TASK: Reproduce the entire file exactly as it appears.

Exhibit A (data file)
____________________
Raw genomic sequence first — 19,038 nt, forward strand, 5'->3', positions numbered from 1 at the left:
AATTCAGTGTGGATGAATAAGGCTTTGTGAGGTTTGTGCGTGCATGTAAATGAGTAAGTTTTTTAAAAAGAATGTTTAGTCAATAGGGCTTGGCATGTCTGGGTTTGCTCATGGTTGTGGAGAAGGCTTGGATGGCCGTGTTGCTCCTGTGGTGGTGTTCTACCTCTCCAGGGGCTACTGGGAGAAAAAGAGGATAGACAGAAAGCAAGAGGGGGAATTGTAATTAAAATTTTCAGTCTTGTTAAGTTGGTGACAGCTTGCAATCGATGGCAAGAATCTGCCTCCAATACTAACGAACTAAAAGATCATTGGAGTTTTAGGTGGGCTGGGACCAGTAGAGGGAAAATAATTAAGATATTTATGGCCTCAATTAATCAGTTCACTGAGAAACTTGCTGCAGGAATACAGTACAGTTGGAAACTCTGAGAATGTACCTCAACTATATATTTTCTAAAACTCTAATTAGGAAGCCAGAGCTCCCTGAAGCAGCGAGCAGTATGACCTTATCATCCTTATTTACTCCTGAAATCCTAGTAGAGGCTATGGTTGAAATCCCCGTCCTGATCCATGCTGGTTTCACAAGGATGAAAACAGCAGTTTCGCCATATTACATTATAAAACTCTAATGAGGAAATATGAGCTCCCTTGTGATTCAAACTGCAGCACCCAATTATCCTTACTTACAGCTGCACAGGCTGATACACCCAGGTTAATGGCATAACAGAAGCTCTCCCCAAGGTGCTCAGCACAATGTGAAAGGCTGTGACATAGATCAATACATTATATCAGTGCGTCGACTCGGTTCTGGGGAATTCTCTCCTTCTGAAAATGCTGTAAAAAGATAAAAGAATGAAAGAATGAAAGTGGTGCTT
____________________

Raw genomic sequence first — 19,038 nt, forward strand, 5'->3', positions numbered from 1 at the left:
AATTCAGTGTGGATGAATAAGGCTTTGTGAGGTTTGTGCGTGCATGTAAATGAGTAAGTTTTTTAAAAAGAATGTTTAGTCAATAGGGCTTGGCATGTCTGGGTTTGCTCATGGTTGTGGAGAAGGCTTGGATGGCCGTGTTGCTCCTGTGGTGGTGTTCTACCTCTCCAGGGGCTACTGGGAGAAAAAGAGGATAGACAGAAAGCAAGAGGGGGAATTGTAATTAAAATTTTCAGTCTTGTTAAGTTGGTGACAGCTTGCAATCGATGGCAAGAATCTGCCTCCAATACTAACGAACTAAAAGATCATTGGAGTTTTAGGTGGGCTGGGACCAGTAGAGGGAAAATAATTAAGATATTTATGGCCTCAATTAATCAGTTCACTGAGAAACTTGCTGCAGGAATACAGTACAGTTGGAAACTCTGAGAATGTACCTCAACTATATATTTTCTAAAACTCTAATTAGGAAGCCAGAGCTCCCTGAAGCAGCGAGCAGTATGACCTTATCATCCTTATTTACTCCTGAAATCCTAGTAGAGGCTATGGTTGAAATCCCCGTCCTGATCCATGCTGGTTTCACAAGGATGAAAACAGCAGTTTCGCCATATTACATTATAAAACTCTAATGAGGAAATATGAGCTCCCTTGTGATTCAAACTGCAGCACCCAATTATCCTTACTTACAGCTGCACAGGCTGATACACCCAGGTTAATGGCATAACAGAAGCTCTCCCCAAGGTGCTCAGCACAATGTGAAAGGCTGTGACATAGATCAATACATTATATCAGTGCGTCGACTCGGTTCTGGGGAATTCTCTCCTTCTGAAAATGCTGTAAAAAGATAAAAGAATGAAAGAATGAAAGTGGTGCTT